If you are taking vitamin D supplements, it is very important to monitor the level of calcium in your urine as well, since it increases the risk of kidney stones.

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5. Vitamin D overdose can damage your heart

As it has been proved, the excess of vitamin D causes the levels of calcium in our blood to rise, which can lead to serious consequences if not treated on time. When there is more than necessary calcium in our blood, over time, it can lead to heart damage. People with excess levels of vitamin D have 2.5 times greater chances for arrhythmia which can further lead to blood clots and heart failure.

6. Your blood vessels suffer as well

Excessive intake of vitamin D per day means that the calcium is piling up in your blood vessels, causing your tissues to calcify, that is, to harden.

In order to avoid feeling the side effects of taking too much vitamin D, follow the recommended dosages carefully. The highest safe dosage per day is:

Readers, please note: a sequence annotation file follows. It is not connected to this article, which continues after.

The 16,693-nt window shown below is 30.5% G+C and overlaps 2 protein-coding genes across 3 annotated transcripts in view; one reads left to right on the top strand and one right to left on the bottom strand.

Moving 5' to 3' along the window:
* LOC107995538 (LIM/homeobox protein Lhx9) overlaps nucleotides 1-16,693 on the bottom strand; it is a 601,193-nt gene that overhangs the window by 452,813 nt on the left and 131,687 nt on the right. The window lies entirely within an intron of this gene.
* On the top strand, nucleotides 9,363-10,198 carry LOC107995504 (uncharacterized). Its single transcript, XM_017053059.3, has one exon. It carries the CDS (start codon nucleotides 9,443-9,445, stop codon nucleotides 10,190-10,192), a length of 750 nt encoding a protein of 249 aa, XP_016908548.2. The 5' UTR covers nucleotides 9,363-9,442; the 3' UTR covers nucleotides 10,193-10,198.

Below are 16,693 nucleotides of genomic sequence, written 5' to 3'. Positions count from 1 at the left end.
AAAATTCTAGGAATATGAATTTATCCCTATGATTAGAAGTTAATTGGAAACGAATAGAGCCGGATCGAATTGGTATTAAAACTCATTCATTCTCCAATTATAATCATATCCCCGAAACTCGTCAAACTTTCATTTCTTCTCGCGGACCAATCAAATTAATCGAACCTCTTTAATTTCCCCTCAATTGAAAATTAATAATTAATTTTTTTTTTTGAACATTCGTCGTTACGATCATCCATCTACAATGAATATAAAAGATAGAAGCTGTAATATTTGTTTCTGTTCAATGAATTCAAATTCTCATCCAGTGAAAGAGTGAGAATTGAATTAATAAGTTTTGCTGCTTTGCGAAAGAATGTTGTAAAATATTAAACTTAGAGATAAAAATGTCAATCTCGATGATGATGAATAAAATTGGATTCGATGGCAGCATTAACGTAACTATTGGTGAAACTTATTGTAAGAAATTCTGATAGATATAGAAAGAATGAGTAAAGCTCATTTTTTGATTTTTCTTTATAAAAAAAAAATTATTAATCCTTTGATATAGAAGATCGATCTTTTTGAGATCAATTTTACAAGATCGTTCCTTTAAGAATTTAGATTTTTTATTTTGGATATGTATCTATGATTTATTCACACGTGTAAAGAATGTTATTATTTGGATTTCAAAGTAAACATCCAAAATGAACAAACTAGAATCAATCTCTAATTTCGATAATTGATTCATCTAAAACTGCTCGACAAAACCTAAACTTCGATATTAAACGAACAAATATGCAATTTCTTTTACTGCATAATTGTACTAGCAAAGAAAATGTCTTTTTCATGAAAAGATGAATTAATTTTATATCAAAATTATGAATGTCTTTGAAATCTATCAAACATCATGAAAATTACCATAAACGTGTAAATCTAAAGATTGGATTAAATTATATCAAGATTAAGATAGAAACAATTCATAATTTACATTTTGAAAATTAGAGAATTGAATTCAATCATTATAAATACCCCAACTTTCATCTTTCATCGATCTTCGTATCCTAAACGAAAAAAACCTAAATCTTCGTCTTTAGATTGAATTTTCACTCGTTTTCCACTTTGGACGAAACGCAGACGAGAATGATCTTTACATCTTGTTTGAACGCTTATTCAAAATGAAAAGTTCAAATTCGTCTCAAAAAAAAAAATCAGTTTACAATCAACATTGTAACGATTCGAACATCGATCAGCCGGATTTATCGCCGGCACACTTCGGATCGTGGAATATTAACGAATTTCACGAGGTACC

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  • 25-37.5mg (or 1,000-1,500 UI) for infants
  • 5-75mg (or 2,500-3,000 UI) for children aged 1-8
  • and 100mg (or 4,000 UI) for children above 9 years old and adults.

Luckily, vitamin D toxicity happens rather rarely, and the vast majority of cases result from taking too much vitamin D supplements. According to the American Association of Poison Control Center statistics for 2012, there were only 137 minor outcomes and 19 moderate outcomes of vitamin D toxicity. If you suspect you have been taking too much vitamin D, you should visit your doctor and do a blood test called 25(OH)D test, and measure the levels of vitamin D in your blood.